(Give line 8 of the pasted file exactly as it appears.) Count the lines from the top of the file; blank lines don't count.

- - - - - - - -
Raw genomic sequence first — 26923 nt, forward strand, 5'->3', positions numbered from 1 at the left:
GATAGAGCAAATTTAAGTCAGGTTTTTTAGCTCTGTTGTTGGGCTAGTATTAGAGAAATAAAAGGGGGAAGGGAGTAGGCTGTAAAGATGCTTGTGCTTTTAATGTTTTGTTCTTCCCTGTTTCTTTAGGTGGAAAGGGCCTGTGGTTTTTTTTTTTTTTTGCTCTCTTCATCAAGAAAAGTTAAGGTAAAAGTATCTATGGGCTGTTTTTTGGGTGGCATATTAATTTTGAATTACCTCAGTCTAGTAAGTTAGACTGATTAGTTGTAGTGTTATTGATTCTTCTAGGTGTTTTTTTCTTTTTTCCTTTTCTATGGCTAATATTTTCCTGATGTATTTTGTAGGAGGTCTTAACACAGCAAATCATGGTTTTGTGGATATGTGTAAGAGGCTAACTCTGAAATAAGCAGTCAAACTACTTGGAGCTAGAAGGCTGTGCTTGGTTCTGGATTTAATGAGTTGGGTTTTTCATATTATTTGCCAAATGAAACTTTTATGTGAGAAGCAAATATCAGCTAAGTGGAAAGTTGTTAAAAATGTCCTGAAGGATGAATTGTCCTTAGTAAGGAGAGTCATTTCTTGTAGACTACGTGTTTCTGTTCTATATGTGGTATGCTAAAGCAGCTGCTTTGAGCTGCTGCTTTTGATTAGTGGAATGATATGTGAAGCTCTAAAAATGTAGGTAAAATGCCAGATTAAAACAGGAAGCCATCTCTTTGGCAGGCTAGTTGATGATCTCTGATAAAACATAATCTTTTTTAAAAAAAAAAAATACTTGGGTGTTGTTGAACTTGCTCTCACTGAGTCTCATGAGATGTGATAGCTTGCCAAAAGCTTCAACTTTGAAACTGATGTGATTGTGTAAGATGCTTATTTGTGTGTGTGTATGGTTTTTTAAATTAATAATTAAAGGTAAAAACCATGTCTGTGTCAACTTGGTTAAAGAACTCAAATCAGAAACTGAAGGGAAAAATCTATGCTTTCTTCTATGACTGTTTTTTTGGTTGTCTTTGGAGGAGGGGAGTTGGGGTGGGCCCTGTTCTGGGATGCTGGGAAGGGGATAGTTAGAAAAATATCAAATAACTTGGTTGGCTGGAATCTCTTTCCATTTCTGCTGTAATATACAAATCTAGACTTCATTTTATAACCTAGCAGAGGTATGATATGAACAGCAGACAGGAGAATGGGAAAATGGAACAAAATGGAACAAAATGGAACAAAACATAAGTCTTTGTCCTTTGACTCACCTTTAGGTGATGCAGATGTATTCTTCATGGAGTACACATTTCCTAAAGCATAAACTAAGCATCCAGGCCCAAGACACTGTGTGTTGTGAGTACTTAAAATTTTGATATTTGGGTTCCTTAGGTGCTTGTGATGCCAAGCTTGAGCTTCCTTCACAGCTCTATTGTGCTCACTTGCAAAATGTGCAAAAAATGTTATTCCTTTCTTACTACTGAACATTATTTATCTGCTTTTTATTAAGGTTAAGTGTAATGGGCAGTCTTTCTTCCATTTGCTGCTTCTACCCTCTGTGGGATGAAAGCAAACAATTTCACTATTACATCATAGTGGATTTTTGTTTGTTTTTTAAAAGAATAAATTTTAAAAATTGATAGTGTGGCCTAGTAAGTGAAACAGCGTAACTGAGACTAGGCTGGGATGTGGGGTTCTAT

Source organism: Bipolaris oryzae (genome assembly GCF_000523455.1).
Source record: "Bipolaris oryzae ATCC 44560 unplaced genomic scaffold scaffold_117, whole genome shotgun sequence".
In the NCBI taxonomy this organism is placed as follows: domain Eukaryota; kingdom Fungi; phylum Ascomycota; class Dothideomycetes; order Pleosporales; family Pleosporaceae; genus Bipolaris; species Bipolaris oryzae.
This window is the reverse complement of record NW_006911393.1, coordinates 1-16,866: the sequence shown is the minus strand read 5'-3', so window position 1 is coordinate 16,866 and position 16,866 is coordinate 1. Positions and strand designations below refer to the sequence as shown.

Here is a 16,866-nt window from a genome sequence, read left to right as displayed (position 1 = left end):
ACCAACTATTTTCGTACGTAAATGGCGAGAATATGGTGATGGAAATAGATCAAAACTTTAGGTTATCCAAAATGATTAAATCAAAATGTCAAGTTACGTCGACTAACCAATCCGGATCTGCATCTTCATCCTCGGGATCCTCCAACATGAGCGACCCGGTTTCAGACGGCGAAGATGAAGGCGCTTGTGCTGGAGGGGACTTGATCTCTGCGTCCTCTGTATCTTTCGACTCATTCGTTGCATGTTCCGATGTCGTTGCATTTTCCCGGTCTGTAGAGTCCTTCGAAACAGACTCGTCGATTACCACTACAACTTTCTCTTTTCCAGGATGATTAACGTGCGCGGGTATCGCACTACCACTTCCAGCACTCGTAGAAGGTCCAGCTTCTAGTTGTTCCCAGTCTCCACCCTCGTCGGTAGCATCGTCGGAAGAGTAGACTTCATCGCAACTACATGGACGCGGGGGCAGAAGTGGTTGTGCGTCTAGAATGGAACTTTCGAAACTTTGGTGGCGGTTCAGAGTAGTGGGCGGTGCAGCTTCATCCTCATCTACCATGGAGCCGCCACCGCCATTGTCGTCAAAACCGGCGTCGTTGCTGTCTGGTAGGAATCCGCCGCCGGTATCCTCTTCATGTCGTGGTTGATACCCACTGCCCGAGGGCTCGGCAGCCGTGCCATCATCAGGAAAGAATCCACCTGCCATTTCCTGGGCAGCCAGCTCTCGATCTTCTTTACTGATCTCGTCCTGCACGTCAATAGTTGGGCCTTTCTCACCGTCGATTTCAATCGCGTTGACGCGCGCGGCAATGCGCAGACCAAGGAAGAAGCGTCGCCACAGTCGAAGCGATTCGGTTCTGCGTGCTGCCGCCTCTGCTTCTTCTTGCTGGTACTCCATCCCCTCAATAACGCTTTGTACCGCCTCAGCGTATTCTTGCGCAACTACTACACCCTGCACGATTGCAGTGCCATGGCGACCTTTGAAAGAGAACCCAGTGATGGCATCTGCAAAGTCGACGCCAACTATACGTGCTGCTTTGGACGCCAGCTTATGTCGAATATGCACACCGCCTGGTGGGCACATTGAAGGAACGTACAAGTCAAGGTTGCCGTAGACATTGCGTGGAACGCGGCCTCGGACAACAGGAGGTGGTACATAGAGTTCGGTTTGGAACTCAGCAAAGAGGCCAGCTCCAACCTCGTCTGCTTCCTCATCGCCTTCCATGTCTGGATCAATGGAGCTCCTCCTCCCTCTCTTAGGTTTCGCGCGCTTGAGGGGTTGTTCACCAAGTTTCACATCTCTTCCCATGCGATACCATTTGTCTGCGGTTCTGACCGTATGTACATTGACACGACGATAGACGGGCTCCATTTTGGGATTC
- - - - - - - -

ACCAACTATTTTCGTACGTAAATGGCGAGAATATGGTGATGGAAATAGATCAAAACTTTAGGTTATCCAAAATGATTAAATCAAAATGTCAAGTTACGTCGACTAACCAATCCGGATCTGCATCTTCATCCTCGGGATCCTCCAACATGAGCGACCCGGTTTCAGACGGCGAAGATGAAGGCGCTTGTGCTGGAGGGGACTTGATCTCTGCGTCCTCTGTATCTTTCGACTCATTCGTTGCATGTTCCGATGTCGTTGCATTTTCCCGGTCTGTAGAGTCCTTCGAAACAGACTCGTCGATTACCACTACAACTTTCTCTTTTCCAGGATGATTAACGTGCGCGGGTATCGCACTACCACTTCCAGCACTCGTAGAAGGTCCAGCTTCTAGTTGTTCCCAGTCTCCACCCTCGTCGGTAGCATCGTCGGAAGAGTAGACTTCATCGCAACTACATGGACGCGGGGGCAGAAGTGGTTGTGCGTCTAGAATGGAACTTTCGAAACTTTGGTGGCGGTTCAGAGTAGTGGGCGGTGCAGCTTCATCCTCATCTACCATGGAGCCGCCACCGCCATTGTCGTCAAAACCGGCGTCGTTGCTGTCTGGTAGGAATCCGCCGCCGGTATCCTCTTCATGTCGTGGTTGATACCCACTGCCCGAGGGCTCGGCAGCCGTGCCATCATCAGGAAAGAATCCACCTGCCATTTCCTGGGCAGCCAGCTCTCGATCTTCTTTACTGATCTCGTCCTGCACGTCAATAGTTGGGCCTTTCTCACCGTCGATTTCAATCGCGTTGACGCGCGCGGCAATGCGCAGACCAAGGAAGAAGCGTCGCCACAGTCGAAGCGATTCGGTTCTGCGTGCTGCCGCCTCTGCTTCTTCTTGCTGGTACTCCATCCCCTCAATAACGCTTTGTACCGCCTCAGCGTATTCTTGCGCAACTACTACACCCTGCACGATTGCAGTGCCATGGCGACCTTTGAAAGAGAACCCAGTGATGGCATCTGCAAAGTCGACGCCAACTATACGTGCTGCTTTGGACGCCAGCTTATGTCGAATATGCACACCGCCTGGTGGGCACATTGAAGGAACGTACAAGTCAAGGTTGCCGTAGACATTGCGTGGAACGCGGCCTCGGACAACAGGAGGTGGTACATAGAGTTCGGTTTGGAACTCAGCAAAGAGGCCAGCTCCAACCTCGTCTGCTTCCTCATCGCCTTCCATGTCTGGATCAATGGAGCTCCTCCTCCCTCTCTTAGGTTTCGCGCGCTTGAGGGGTTGTTCACCAAGTTTCACATCTCTTCCCATGCGATACCATTTGTCTGCGGTTCTGACCGTATGTACATTGACACGACGATAGACGGGCTCCATTTTGGGATTC